Analysts from Fannie Mae’s Economic & Strategic Research Group are forecasting gains for the spring and summer season. After a slow start to the year, economic growth is expected to pick up in the second quarter and continue to build through the end of the year. Doug Duncan, Fannie Mae’s chief economist, said economic and housing growth will emerge from the tough winter weather and gain momentum into the spring and summer seasons. According to Duncan, fiscal and monetary policy jitters have waned and recent employment numbers came in at reasonable levels. Those improvements should help economic activity and boost the housing market. In fact, Fannie Mae expects a nearly 20 percent increase in housing starts this year and an improved market for newly built homes. The new home market faces less competition from foreclosures and distressed properties, Duncan said. And, with supply low, new home sales should continue to perform well. Generally, Fannie Mae expects the rise in home prices and mortgage rates to take a toll on sales and homebuilding, though they are forecasting modest gains for housing overall this year. More here.
Though mortgage rates rose in 2013, they are still well below historical norms. And, according to a new report from Trulia, historically low rates mean buying a home is still cheaper than renting in the 100 largest housing markets across the country. Even with last year’s price increases, mortgage rates would have to hit 10.6 percent before renting a home was more affordable than buying one. Jed Kolko, Trulia’s chief economist, said today’s mortgage rates would be the envy of buyers from the 1980s, ’90s, and 2000s. But Kolko also warns buyers that, in many markets, the rent-vs-buy decision depends on what happens to prices after you buy. Sharp price appreciation could make homeownership essentially free, Kolko said. But, on the other hand, price decreases could mean renting, in retrospect, would’ve been the better deal. Still, when Trulia calculated the cost of renting vs. buying assuming that prices will rise or fall as they did during each market’s worst seven-year period, buying remained more affordable than rent in all but 37 of 100 metro areas. More here.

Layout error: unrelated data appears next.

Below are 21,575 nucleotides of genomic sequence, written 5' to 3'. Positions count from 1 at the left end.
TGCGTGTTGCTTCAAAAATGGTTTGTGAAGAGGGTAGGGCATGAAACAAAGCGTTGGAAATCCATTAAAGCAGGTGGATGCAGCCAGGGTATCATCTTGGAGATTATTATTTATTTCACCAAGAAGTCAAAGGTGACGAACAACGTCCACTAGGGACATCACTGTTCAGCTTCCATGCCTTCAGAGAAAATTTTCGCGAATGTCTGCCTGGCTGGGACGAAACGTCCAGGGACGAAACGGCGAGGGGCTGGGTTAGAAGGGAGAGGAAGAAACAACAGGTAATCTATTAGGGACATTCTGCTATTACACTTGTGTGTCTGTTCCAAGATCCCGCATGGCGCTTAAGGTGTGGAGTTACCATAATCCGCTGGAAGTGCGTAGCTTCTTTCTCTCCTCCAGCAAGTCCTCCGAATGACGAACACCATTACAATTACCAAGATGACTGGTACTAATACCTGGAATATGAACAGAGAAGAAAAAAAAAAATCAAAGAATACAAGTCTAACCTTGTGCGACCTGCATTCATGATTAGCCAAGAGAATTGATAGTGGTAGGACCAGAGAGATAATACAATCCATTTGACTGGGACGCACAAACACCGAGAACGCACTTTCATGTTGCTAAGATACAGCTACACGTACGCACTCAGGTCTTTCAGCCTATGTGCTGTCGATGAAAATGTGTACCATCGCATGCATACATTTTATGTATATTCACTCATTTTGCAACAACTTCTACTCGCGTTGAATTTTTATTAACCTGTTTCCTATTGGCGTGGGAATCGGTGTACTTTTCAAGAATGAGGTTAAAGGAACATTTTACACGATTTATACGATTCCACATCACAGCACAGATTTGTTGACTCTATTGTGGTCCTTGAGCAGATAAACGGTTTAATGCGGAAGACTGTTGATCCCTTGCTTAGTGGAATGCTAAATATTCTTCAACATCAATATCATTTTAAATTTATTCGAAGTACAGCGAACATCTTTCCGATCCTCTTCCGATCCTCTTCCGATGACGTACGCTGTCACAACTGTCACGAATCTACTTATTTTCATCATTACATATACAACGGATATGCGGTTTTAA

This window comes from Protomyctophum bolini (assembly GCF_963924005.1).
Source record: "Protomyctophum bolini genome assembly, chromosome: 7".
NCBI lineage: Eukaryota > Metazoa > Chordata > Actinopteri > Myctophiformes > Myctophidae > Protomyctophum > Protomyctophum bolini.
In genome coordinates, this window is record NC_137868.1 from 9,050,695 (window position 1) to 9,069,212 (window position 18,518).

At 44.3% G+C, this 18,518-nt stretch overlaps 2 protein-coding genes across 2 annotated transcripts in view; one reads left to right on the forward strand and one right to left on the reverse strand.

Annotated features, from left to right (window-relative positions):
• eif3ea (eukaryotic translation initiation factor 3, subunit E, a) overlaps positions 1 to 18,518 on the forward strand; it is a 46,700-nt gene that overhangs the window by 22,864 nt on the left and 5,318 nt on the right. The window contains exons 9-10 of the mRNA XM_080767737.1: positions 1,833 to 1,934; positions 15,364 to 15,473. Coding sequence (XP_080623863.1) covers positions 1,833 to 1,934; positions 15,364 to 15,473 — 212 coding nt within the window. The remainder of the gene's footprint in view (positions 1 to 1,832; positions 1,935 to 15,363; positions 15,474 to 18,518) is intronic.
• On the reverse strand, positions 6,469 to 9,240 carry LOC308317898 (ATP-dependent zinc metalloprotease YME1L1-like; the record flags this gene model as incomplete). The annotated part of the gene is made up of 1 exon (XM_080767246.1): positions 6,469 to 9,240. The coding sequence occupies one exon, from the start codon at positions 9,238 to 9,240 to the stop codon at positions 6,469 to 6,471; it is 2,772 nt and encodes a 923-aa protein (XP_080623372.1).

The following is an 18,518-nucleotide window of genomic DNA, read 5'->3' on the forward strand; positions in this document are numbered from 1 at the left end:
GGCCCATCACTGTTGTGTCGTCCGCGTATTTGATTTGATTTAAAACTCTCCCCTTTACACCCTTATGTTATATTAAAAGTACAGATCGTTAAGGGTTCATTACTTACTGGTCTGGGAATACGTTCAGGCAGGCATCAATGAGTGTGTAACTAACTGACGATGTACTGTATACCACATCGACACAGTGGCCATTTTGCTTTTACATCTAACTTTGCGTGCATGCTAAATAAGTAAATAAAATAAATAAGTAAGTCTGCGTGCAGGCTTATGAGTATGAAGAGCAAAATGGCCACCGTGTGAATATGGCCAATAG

Freddie Mac’s quarterly refinance analysis for the fourth quarter of 2013 shows borrowers continuing to take advantage of historically low mortgage rates to reduce their monthly mortgage payment and shorten their loan terms. According to the report, borrowers who refinanced in 2013 will save on net approximately $21 billion in interest over the next year. Frank Nothaft, Freddie Mac’s vice president and chief economist, said the refinance boom began to wind down as the pool of potential borrowers declined and mortgage rates increased during the second half of the year. According to Nothaft, the refinance share of total mortgage activity will fall further this year, as refinance demand drops and the emerging purchase market consumes a bigger piece of the pie. Also in the report, the average interest rate reduction in the fourth quarter was about 1.5 percentage points. On a $200,000 loan, that’s a $3,000 savings over the next 12 months. More here.